Psychotropic Plants

Areca nut | Mild High but Long Term Health Problems

Areca nuts, also known as betel nuts, are fruits produced on the Areca palm tree (Areca catechu). The nuts are treated like chewing tobacco and are chewed for a mild sedative and relaxing effect.

Although the effects are similar to tobacco, the plants don’t contain any nicotine. They contain a different compound that has been linked to some alarming health conditions.

Dried Areca nuts | Photo by Thamizhpparithi Maari on Wikimedia Commons

What are the active compounds in Areca nut?

The main compound found with Areca nuts is arecoline. It’s a mildly addictive alkaloid that’s often likened to nicotine as they produce similar effects. When chewed, Areca nuts can produce a mild high and an increase in energy and even memory retention.

Arecoline is however an extremely toxic alkaloid and it’s been linked to many harmful cancers and diseases.

What effect does Areca nut have on the body?

Like nicotine, arecoline has been widely studied. Long-term use has been linked to cancers of the mouth and esophagus. It can also cause long-term respiratory problems and cancers within other areas of the body. 

There’s also a risk of diabetes and chronic kidney disease, as areca nut affects blood sugar and arecoline is processed in the kidneys. Overall it’s considered a very unsafe plant to chew or consume.

Long-term users will often develop a red mouth and lips due to an oily residue found inside. After chewing on areca nuts and leaves, this residue is spat out.

Red Areca nuts | Photo by LBM1948 on Wikimedia Commons

Does Areca nut have medical benefits?

Studies have shown that arecoline does have several small benefits. Within one scientific study, it was shown to improve the cognitive abilities of participants. This led to scientists exploring the possibility of arecoline as a drug to treat Alzheimer’s.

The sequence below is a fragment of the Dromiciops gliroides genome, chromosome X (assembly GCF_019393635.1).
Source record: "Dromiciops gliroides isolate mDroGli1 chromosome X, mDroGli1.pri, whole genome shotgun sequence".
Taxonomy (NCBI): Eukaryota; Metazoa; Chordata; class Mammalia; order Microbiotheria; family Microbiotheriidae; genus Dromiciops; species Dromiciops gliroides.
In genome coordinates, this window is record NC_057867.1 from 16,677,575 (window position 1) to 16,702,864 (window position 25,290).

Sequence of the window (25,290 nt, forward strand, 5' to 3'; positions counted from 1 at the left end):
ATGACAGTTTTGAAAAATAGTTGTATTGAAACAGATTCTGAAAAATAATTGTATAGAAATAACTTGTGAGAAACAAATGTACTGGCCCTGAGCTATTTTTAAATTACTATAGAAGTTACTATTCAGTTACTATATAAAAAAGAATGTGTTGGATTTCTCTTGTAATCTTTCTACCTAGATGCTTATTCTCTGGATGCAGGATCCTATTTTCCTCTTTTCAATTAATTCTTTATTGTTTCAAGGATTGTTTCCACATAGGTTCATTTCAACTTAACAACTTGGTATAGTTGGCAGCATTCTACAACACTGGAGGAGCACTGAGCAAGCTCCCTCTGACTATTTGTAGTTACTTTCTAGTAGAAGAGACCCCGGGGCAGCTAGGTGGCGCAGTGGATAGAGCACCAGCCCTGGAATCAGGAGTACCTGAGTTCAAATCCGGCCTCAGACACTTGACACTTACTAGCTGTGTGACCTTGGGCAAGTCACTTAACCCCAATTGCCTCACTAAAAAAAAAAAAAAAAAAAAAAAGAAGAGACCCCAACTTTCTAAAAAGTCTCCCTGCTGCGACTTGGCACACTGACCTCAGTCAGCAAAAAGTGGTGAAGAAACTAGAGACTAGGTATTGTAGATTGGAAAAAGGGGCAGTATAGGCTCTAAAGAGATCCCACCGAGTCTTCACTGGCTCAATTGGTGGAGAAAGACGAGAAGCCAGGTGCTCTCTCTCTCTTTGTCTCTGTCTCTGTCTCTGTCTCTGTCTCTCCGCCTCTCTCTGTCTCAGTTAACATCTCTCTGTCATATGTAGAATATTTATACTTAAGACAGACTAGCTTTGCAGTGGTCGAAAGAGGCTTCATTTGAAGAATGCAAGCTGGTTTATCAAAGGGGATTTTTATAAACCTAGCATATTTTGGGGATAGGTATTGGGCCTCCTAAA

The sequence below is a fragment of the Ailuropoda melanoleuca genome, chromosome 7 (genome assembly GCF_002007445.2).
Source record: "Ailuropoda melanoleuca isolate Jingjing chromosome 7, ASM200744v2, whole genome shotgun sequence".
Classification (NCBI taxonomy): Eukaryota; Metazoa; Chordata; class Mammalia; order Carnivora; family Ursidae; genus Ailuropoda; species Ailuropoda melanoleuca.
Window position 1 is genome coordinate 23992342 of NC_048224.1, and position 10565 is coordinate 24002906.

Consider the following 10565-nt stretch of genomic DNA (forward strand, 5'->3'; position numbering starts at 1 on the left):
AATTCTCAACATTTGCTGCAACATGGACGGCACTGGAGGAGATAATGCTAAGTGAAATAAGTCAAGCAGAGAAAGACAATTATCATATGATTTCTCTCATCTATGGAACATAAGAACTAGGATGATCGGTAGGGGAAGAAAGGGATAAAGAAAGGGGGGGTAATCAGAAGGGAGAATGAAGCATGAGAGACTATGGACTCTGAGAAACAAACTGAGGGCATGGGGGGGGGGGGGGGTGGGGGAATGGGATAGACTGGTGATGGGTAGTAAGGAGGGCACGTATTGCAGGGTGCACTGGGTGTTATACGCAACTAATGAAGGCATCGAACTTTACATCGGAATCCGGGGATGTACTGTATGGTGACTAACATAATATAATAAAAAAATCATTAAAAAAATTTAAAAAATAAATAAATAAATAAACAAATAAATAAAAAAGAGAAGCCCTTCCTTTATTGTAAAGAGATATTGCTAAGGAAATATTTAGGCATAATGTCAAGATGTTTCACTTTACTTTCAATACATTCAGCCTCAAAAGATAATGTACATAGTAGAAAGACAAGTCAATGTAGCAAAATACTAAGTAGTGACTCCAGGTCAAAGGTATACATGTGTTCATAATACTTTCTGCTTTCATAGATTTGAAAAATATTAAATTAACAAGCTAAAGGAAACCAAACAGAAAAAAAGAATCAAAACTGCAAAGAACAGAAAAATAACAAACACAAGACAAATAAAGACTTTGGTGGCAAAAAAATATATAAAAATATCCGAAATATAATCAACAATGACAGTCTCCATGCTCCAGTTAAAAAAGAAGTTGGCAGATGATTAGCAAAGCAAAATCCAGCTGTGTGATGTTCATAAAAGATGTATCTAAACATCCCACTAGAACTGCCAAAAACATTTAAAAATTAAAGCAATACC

It has also been shown to reduce depression because of its stimulating and relaxation effects. However, scientists generally conclude that the carcinogenic effects outweigh any positive benefits.

Cultural uses of Areca nut

Despite the extensive list of harmful side effects, Areca nuts are still used in several cultures within Asia. Like cigarettes, Areca nuts are generally touted as a public health problem.

Traditional uses of areca nut

Records of areca nut chewing date back thousands of years. Archaeologists have discovered burial sites in the Philippines where the teeth of some skeletons have been stained by red residue.

A woman preparing Areca nut wrapped in betel leaves. | Photo by Jack at Wikipedia

Traditionally Areca nut is wrapped in betel leaves which add a mild peppery flavor, these wrapped pieces are known as quids. The Areca nut is usually thinly sliced and sprinkled with powdered lime or crushed seashell powder. It became a well-established part of many Asian cultures. From India and Sri Lanka to Cambodia and the Solomon Islands. Like kratom leaves and the culturally important and psychoactive kava plant, Areca nut became a habitual part of social gatherings.

Quids being prepared in Myanmar | Photo by Vyacheslav Argenberg on Wikimedia Commons

The nuts have also been used in medicinal cures too. In Ayurvedic medicine, it has been used as a digestive aid and breath freshener. In other traditional medicines, it has been used as a cure for tapeworm and also schizophrenia.

What do Areca nuts look like?

Areca nuts are technically not nuts, but seeds. They form within green to orange Areca fruits that grow in dense clusters. The areca palm tree itself is a medium-sized palm with a narrow trunk.

Areca nut fruits | Photo by Masum-al-hasan on Wikimedia Commons

Where does the Areca palm grow?

Because of the high cultural value of these palms, they can be found growing in many locations throughout Asia. They’re native to most tropical areas in Asia, Africa, and islands in the Pacific. Many believe it could have originated in the Philippines, as this is where the oldest archaeological records are located.

Cultivated Areca nut trees | Photo by Nazmulhuqrussell on Wikimedia Commons


Areca nuts are still widely used today, especially in Papua New Guinea and Malaysia. Many local governments struggle with enforcing health advice as areca nuts are so deeply ingrained within cultures.

Featured Image: Areca fruits photo by Forest and Kim Starr on Wikimedia Commons

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